(British, b. 1951)
I drew and painted from the age of about six onwards but at nine learnt to ride and simultaneously moved to a house alongside Battle Abbey where the East Sussex hounds met every Boxing Day. From these factors alone a passion developed as, although we had great-uncles and grandparents who enjoyed the sport, I was not born into a hunting family.
If only more children could know what it is to rise early with such purpose. To halter the much-loved pony in his wintry field, brush off the mud, saddle up and set off for the meet with hand-me-down boots proudly polished, Marmite sandwich in the pocket and motherís words of caution long-forgotten. For a child to experience the sights, sounds and sensations of a hunting day and then, after a heady cocktail of excitement mixed with a little fear, of exhilaration with achievement, to ride wearily but happily home and reward the four-legged companion with a feed and rub-down in his stable is pure joy. One which surpasses even Christmas itself.
Aside from the obvious pleasure of partnering a swift and powerful horse, my cherished recollections in old age will be of hearing the huntsmanís voice and horn deep in the covert, the first cry of hounds and the glimpse of a fox; then, at the end of the day, that rhythmic pattern of my horseís iron-shod hooves on the road home - otherwise silent except, perhaps, for rooks flying to roost or the late afternoon song of a robin as the first hint of frost chills the air.
It was the varying moods of the hunting day that I first wanted to portray in pictures; those which I now recognise as a unique combination of urgency with serenity, of the vibrant with the subtle, even something of the spiritual alongside everyday humour and conviviality. More than ever I strive now to capture all that for people to hang on their walls, so that treasured moments can be recalled on passing and sensed again.
From the age of twelve, reproductions of work by Lionel Edwards, Peter Beigel etc were studied in detail and practise-sketches of hunting scenes in pencil did much to alleviate the excruciating boredom of my convent school - although the nuns took a dim view. Gradually the life of a sporting artist became such an interesting and special one, mainly due to the support and generosity of others. I continue to feel truly delighted and grateful when someone wants to buy one of my pictures, but help came in equal measure from those offering the chance to witness their hounds and their country from the saddle. Horses have been lent in England, Scotland, Wales, France and America. Dear friends even presented the old mare shown in the photograph above, complete with tack, so that my eye could be kept in when The Ashford Valley hounds met close enough to our farm.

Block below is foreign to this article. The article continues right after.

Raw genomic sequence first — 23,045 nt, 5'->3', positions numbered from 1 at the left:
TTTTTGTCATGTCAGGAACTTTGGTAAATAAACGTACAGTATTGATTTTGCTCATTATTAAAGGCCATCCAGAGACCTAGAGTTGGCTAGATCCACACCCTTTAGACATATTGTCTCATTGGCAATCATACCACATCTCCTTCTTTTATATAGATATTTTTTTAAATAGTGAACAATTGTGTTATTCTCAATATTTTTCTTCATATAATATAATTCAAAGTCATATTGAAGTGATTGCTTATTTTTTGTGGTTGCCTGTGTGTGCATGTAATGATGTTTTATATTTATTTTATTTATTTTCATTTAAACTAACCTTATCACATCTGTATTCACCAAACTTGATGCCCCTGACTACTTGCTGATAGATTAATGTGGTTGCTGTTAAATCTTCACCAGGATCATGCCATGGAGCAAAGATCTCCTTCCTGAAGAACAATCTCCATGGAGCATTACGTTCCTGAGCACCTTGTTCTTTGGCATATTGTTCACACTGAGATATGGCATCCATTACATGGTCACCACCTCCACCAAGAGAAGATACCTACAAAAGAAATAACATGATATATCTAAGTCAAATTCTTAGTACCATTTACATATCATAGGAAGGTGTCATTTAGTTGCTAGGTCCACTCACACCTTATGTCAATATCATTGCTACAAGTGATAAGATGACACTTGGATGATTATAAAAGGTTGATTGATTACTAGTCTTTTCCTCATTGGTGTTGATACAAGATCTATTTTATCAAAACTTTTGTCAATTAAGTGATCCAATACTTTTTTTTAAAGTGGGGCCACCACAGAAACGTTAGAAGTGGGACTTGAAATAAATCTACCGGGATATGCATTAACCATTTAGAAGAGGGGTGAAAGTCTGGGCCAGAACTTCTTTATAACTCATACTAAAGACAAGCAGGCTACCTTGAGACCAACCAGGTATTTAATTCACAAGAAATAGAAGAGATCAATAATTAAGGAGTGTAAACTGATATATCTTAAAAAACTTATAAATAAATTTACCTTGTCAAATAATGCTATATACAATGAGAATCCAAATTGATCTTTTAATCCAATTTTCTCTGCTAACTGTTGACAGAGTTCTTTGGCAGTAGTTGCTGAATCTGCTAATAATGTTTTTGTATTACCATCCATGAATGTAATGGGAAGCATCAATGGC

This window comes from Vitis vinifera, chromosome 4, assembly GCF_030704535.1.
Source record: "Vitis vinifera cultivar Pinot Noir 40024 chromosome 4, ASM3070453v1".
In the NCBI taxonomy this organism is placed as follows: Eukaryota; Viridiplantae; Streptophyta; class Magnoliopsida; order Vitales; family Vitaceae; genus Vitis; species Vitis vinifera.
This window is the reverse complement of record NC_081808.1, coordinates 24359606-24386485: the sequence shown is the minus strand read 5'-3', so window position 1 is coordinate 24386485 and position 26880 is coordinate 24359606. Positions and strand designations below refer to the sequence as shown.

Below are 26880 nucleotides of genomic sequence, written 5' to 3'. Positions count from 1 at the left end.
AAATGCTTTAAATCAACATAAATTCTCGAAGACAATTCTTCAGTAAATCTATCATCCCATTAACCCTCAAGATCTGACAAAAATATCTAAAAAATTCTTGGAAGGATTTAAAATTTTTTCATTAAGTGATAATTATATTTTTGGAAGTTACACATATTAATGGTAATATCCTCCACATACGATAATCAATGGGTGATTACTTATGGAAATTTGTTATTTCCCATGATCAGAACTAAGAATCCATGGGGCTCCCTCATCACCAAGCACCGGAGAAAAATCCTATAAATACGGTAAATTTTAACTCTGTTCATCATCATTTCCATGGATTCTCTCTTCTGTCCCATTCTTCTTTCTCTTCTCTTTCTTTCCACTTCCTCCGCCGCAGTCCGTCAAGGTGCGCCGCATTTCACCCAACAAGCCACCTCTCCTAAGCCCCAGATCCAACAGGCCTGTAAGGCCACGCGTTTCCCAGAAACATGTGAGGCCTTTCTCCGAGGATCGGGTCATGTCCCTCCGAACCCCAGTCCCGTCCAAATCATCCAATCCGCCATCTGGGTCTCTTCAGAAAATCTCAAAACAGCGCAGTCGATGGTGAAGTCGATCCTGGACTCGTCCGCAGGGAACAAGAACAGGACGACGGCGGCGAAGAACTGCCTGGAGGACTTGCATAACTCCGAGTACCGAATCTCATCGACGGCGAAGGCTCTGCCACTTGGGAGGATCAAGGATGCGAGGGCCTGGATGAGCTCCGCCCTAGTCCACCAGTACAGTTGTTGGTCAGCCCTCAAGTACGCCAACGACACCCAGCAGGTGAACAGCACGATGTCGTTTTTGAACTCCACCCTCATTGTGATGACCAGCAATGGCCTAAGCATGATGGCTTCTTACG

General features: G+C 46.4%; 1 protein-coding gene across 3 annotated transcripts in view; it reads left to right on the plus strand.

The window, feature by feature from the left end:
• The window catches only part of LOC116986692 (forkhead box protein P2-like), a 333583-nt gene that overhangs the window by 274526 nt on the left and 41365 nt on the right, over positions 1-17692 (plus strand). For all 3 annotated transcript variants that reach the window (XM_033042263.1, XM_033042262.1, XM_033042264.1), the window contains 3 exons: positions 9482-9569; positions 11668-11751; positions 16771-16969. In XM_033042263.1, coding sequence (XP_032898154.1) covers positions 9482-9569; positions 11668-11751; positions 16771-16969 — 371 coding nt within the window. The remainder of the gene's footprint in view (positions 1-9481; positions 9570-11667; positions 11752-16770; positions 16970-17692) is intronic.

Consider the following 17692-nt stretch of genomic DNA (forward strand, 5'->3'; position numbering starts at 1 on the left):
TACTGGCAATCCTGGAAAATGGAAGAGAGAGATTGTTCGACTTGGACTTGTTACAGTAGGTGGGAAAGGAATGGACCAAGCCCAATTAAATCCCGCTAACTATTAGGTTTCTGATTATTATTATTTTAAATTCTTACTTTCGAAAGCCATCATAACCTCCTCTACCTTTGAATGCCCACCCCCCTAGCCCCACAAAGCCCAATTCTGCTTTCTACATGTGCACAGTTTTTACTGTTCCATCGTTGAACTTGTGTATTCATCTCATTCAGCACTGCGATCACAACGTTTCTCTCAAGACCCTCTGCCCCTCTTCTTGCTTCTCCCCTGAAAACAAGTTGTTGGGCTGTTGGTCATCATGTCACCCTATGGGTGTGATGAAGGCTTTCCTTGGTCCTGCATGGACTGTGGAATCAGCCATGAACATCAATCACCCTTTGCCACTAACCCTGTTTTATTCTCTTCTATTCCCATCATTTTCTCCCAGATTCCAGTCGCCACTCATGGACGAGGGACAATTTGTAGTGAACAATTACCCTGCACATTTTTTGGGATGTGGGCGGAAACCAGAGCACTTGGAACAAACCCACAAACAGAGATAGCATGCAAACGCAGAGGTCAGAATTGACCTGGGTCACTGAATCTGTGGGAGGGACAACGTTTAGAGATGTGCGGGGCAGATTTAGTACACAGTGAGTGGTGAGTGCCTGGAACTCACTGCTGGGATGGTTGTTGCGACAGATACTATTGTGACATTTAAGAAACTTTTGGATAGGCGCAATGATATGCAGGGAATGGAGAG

Best of all, the late Ronnie Wallace put a superb mount at my permanent disposal on Exmoor and over six seasons the happiest days of all ensued. It is impossible to describe the magic of that wild country in an area where hunting is life itself. Probably it was that legendary foxhunterís own dedication and achievement in his field which has given me extra determination to succeed with a subject that seems the hardest of all, although it is also fascinating as one finds new ways to master the moment, detail, light, colour and form which make up a hunting scene. He was a tremendous supporter but, in case oneís head should swell, always managed to point out a minor mistake! Now I just have to search for them more diligently myself.
Hunting is such a God-given part of life, for young and old, rich and poor alike, it is an elixir for our souls and we must never let it go.